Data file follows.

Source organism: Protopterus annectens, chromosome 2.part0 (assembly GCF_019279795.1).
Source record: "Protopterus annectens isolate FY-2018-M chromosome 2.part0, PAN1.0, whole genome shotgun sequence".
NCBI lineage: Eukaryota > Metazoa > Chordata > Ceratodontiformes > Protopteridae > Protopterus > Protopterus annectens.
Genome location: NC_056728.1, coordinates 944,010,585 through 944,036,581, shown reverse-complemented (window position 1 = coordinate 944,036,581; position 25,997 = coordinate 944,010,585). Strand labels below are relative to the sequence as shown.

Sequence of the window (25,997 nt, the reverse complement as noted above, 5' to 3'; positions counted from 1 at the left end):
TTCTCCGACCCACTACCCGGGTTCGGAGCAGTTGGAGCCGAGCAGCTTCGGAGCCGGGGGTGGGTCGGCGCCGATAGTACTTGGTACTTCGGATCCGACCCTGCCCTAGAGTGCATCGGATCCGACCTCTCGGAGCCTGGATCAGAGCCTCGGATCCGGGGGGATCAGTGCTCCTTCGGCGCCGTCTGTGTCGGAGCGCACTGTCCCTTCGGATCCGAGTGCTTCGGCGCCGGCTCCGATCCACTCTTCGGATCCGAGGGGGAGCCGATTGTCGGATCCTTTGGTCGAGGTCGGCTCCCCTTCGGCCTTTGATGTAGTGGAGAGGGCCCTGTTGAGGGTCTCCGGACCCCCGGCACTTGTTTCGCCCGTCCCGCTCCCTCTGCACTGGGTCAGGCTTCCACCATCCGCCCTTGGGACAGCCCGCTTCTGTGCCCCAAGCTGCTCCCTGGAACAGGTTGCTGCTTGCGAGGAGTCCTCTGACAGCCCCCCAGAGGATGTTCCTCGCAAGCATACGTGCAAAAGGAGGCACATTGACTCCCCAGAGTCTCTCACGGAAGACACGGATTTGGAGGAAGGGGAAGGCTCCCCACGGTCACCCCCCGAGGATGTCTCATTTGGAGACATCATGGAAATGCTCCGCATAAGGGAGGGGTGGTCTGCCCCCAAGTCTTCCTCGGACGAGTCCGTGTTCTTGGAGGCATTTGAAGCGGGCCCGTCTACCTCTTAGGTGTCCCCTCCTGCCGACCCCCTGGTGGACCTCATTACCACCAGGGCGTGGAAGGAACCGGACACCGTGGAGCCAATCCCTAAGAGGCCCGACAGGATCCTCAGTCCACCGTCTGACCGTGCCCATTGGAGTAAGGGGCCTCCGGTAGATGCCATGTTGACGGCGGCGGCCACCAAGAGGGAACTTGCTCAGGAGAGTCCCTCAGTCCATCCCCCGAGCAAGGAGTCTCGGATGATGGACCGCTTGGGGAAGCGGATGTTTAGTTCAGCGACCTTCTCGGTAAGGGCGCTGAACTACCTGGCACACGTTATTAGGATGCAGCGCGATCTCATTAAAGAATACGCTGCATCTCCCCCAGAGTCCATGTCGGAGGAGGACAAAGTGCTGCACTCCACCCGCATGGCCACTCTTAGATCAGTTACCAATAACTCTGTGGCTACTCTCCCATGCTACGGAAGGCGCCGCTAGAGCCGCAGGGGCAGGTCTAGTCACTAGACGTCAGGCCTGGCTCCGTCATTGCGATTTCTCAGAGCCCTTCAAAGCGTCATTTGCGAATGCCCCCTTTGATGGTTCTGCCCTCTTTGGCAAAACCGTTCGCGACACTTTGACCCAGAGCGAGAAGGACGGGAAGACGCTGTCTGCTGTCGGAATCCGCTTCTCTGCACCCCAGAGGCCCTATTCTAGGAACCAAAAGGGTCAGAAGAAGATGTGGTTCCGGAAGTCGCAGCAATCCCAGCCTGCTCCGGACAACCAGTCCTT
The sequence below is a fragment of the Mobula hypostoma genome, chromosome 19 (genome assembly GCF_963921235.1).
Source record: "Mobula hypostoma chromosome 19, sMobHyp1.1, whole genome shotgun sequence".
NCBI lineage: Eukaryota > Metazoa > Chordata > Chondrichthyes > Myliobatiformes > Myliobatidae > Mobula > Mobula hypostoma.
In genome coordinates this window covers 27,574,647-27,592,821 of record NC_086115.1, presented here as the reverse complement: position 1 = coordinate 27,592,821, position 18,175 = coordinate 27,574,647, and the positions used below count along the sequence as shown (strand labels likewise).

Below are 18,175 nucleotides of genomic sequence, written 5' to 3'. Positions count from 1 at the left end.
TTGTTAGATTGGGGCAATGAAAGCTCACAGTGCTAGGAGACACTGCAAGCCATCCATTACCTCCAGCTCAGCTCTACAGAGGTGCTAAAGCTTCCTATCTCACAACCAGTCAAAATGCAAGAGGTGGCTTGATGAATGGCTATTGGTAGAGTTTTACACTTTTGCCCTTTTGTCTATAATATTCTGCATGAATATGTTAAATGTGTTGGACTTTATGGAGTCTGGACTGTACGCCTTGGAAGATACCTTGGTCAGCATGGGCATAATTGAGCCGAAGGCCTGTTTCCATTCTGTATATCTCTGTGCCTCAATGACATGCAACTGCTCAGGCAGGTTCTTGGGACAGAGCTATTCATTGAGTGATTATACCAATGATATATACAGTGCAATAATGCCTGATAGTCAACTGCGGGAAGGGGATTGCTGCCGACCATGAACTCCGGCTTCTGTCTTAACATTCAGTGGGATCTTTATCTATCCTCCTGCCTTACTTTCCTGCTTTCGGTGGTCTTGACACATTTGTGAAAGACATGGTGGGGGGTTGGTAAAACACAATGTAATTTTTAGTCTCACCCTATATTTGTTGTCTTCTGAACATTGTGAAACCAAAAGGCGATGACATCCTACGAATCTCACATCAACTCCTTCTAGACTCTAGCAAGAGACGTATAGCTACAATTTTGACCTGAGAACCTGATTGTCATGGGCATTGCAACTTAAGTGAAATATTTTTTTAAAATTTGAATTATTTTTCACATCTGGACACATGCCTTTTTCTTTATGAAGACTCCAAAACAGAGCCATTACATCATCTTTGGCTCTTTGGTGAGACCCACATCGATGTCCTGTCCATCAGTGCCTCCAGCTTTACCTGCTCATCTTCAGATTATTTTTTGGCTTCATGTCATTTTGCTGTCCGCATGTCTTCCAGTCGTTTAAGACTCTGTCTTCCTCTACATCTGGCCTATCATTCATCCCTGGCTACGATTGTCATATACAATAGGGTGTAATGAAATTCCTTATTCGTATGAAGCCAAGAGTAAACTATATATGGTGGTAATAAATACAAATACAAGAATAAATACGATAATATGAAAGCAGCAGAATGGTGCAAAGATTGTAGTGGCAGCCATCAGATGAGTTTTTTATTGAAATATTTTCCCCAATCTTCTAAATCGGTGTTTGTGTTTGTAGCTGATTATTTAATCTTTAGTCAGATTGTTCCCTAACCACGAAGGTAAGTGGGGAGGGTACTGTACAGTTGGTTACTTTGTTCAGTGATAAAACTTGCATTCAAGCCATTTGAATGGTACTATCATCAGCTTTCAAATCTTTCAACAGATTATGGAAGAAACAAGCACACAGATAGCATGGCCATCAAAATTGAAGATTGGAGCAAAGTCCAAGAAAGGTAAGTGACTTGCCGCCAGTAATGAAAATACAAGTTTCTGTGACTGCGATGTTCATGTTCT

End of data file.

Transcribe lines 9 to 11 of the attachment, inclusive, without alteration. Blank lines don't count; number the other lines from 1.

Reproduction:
NCBI lineage: Eukaryota > Metazoa > Chordata > Chondrichthyes > Myliobatiformes > Myliobatidae > Mobula > Mobula hypostoma.
In genome coordinates this window covers 27,574,647-27,592,821 of record NC_086115.1, presented here as the reverse complement: position 1 = coordinate 27,592,821, position 18,175 = coordinate 27,574,647, and the positions used below count along the sequence as shown (strand labels likewise).

Below are 18,175 nucleotides of genomic sequence, written 5' to 3'. Positions count from 1 at the left end.